INL funding will support established narcotics and law enforcement affairs offices in Kiev and Moscow, including salaries and administrative costs. Support funds will also be applied to certain domestic administrative costs associated with programs directed against transnational organized crime.
- Minimized duplication of U.S. police network formulation to combat international organized crime and international financial and economic crimes, particularly money laundering, intellectual property enforcement, and international illegal trafficking-alien smuggling, trafficking in firearms and in women and children;
- Strengthened technical ability of emerging democracies and their institutions to deal with the challenges of organized crime groups and other serious crimes;
- Partnerships formed between U.S. law enforcement agencies and their counterparts in solving international cases of mutual concern;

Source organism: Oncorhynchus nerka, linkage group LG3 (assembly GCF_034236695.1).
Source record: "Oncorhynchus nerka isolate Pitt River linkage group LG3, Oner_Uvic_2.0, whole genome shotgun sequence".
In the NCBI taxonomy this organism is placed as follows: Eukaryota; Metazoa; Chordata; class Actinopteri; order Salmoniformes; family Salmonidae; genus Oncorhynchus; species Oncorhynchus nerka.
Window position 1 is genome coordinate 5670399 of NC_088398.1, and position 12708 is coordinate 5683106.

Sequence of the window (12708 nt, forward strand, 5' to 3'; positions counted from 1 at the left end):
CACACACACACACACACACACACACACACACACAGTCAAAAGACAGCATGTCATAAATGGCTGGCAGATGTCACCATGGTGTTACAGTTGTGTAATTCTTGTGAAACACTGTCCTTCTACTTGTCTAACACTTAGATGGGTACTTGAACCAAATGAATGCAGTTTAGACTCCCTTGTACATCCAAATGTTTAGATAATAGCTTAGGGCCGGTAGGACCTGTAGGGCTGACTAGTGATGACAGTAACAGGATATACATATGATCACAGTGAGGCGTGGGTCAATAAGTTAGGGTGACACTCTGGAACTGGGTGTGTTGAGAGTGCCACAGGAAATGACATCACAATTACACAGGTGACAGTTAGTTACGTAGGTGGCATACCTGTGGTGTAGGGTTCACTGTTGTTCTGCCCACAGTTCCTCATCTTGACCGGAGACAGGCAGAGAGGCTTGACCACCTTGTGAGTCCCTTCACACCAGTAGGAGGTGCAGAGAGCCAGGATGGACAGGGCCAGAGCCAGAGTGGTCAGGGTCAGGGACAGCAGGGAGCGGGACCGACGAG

- Reduction of organized criminal groups, illegal trafficking of goods and people, and financial and economic crimes; and
- Improved law enforcement capability and effectiveness of member states of the United Nations via activities of the UN Center for Crime Prevention.
1NOTE: In FY 1999 INL was transferred or allocated $26.25 million in FREEDOM Support Act (FSA), $57.628 million in Support for Eastern European Democracy (SEED) Act funds, $2.047 million in Economic Support Funds (ESF), $10 million in Central America and the Caribbean Emergency Disaster Recovery Funds, and $4.75 million in PKO funds. INL anticipates receiving FSA, SEED Act and PKO funds in FY 2000 and FY 2001.